Friday, April 19, 2013

It's Like Christmas Time

Boxes keep arriving full of plants for me to plant. Since I wrote my own book on "Native Plants for Honeybees" I figured I'd take my own advice and install so real treasures. That's not to say I didn't research at all, but I personally haven't some of them, and many of the good ones sadly I don't have photographs of. 

These all just arrived from Shooting Star Nursery:

Basswood, Tilia americana, also called American Linden Tree. This is actually a common street tree in some neighborhoods, but I haven't seen any of it growing around here. I know someone who planted one but it didn't make it through the winter which is odd because they are hardy. This is one of those great summer nectar sources for honeybees to enjoy. The flowers are said to have a sweet distinctive scent (see Mitchell and Webb).
Fall Color is Red.
Sourwood, Oxydendrum arboreum, is another good summer-ish nectar plant. The flowers are bell shaped, like those of blueberries and heathers, and occur along horizontal "strands" almost like exploding fireworks which bees have fairly easy access to. It's said to be a high quality honey.
Fall Color is Red, with lines of yellow or blond seed pods all over.

Black Tupelo, Nyssa sylvatica, is a massive tree that grows in the bog and wetlands down south. This species, I've read, can tolerate growing in average moisture and should be somewhat drought tolerant onces it's established. Tupelo honey is said to be one of the best tasting in the world, and while I doubt one tree will be enough to get that pure tupelo honey, I look forward to adding it's flavor to the typical wildflower mix my bees produce. Great nectar plant.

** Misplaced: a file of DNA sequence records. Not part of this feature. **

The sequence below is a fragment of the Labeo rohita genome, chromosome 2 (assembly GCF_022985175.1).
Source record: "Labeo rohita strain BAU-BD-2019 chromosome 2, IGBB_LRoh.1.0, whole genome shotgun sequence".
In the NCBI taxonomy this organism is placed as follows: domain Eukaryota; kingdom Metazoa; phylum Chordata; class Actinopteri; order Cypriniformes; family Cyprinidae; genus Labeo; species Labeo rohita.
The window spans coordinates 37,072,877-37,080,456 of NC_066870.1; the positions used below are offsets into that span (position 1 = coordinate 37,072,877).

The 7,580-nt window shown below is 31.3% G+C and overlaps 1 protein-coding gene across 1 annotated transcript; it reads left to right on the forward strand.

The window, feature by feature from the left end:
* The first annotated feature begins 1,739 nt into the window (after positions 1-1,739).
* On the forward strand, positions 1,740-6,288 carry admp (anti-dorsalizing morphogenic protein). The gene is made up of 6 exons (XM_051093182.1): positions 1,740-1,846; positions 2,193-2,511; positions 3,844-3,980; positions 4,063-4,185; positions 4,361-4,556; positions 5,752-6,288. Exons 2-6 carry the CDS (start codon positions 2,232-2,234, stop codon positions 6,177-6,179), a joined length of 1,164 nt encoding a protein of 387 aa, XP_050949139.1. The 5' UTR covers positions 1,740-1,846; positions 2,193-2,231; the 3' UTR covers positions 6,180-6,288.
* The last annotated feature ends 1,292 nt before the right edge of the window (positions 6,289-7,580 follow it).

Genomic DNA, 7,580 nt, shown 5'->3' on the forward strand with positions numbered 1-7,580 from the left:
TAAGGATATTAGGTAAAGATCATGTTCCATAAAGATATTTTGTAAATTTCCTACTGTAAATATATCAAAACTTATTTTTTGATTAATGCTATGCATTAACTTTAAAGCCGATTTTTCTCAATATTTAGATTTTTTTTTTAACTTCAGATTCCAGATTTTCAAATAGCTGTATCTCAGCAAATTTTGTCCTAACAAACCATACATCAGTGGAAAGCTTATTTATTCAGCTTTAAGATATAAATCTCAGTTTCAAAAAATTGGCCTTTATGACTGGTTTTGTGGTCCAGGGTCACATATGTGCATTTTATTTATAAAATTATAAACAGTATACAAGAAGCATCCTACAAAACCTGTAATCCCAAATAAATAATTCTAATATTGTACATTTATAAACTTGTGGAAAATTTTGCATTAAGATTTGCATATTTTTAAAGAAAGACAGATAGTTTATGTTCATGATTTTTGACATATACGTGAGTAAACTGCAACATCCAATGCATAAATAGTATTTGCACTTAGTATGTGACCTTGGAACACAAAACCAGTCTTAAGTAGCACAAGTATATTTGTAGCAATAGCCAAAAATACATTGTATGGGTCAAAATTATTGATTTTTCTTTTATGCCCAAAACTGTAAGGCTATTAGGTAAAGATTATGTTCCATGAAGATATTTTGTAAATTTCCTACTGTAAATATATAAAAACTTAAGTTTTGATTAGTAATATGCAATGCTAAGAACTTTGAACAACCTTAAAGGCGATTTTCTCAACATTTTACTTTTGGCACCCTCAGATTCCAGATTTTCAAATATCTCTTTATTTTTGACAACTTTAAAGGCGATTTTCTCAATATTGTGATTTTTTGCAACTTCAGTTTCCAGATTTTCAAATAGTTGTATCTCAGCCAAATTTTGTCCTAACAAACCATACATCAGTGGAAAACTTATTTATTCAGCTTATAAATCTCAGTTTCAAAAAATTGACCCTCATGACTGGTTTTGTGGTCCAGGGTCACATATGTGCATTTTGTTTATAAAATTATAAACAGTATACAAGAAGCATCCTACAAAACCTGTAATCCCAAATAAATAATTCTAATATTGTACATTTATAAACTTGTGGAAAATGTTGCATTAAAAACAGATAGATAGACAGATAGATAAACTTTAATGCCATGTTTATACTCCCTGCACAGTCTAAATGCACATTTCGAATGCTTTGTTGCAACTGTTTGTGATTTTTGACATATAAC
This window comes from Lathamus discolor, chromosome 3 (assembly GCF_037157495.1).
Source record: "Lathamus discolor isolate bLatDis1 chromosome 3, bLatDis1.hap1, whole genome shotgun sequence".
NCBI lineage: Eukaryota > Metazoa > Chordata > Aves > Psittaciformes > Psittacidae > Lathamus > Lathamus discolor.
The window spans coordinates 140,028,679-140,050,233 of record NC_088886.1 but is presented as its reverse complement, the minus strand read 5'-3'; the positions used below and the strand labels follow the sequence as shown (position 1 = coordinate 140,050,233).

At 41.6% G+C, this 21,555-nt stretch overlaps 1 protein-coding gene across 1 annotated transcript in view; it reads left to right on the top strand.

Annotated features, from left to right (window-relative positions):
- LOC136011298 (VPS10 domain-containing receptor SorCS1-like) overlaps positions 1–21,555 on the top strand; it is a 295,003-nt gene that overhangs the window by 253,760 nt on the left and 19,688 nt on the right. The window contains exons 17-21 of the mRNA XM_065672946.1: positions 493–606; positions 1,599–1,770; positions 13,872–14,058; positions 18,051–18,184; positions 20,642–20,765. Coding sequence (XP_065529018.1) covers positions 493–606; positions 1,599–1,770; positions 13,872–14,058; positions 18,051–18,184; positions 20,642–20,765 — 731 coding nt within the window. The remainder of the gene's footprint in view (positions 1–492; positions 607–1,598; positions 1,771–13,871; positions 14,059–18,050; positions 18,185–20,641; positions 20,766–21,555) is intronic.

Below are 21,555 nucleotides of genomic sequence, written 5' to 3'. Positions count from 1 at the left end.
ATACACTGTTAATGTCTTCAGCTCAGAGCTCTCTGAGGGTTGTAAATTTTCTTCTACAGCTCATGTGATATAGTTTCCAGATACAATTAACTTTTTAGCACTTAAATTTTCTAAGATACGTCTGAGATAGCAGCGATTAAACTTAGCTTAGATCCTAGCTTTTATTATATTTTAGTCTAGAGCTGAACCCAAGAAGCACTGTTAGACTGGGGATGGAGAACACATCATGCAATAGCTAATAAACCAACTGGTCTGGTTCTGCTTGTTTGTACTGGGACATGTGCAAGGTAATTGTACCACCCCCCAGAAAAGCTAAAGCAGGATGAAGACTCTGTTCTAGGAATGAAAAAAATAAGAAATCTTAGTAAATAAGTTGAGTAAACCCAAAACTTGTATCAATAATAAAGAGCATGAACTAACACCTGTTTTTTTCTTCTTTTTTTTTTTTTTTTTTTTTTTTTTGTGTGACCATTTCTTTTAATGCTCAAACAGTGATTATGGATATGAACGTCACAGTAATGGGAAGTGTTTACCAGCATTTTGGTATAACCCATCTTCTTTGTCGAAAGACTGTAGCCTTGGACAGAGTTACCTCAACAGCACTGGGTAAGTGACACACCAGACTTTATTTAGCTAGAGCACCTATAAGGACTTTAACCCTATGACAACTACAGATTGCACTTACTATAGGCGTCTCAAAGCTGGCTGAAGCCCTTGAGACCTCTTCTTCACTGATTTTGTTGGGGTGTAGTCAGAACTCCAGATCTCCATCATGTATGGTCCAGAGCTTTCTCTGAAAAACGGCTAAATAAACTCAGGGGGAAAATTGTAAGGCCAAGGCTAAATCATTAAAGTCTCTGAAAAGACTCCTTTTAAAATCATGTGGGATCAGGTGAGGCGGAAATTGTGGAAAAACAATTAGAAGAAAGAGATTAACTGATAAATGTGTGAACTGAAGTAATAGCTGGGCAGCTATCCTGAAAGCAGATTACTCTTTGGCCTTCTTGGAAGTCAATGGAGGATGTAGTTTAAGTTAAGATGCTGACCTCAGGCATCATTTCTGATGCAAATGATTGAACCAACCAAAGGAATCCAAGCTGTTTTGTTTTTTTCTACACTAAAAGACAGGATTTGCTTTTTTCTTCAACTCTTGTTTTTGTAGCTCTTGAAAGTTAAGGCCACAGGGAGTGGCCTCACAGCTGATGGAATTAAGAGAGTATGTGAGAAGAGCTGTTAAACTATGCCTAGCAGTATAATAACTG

Fall Color is Red.

Clove Currant, Ribes odoratum, which I believe is a synonymy with Ribes aureum. Anywho it's an early blooming shrub with wonderful fragrant yellow flowers. Honeybees use it for both nectar and pollen, however it does have seperate male and female plants so you don't necessarily get both on one plant. Females that get pollinated will make berries that I read are tasty both for humans and the birds. 

Purple Flowering Raspberry, Rudus odoratus, which has brilliant 2" red/magenta/purple flowers worthy of any rose garden, that go on to produce edible raspberries. I'm scratching the back of my head wondering why this isn't planted more often? And why isn't is more widely available? What's more, why haven't growers gone nuts breeding the flower traits into other varieties? At the very least you'd expect them to breed in the lack of prickers along the stem wouldn't you? Raspberries are good nectar and pollen plants for honeybees.

Prairie Rose, Rosa setigera, is a climbing or tailing rose with a vigorous growing habit. Native roses are often labeled as aggressive spreading both by seeds and by runner/root suckers. Well I can't argue the seed aspect but that's easily solved by dead heading. As for sending out new stems along the root system, in truth this varies from plant to plant and can even be bread out of them. Roses only produce pollen for honeybees, and if the bee doesn't have to dredge a labyrinth of 50+ petals all the better.

Blood Root, Sanguinaria canadensis, which is a native wildflower that only produced pollen. It's also one that I went a little nuts with and apparently ordered it from several other nurseries as well.

Tiny-Headed Blazing Star, Liatris microcephala, which is just to add to my collection of Liatris species. Liatris produce okay amounts of nectar but I don't believe it's ever collected in high enough quantities for it's only honey type. I find this strange though because I know honeybees love this plant, and there are defiantly fiends that are glowing with Liatris when they bloom. I suspect there's too much else flowering in the same fields when they are to narrow it down.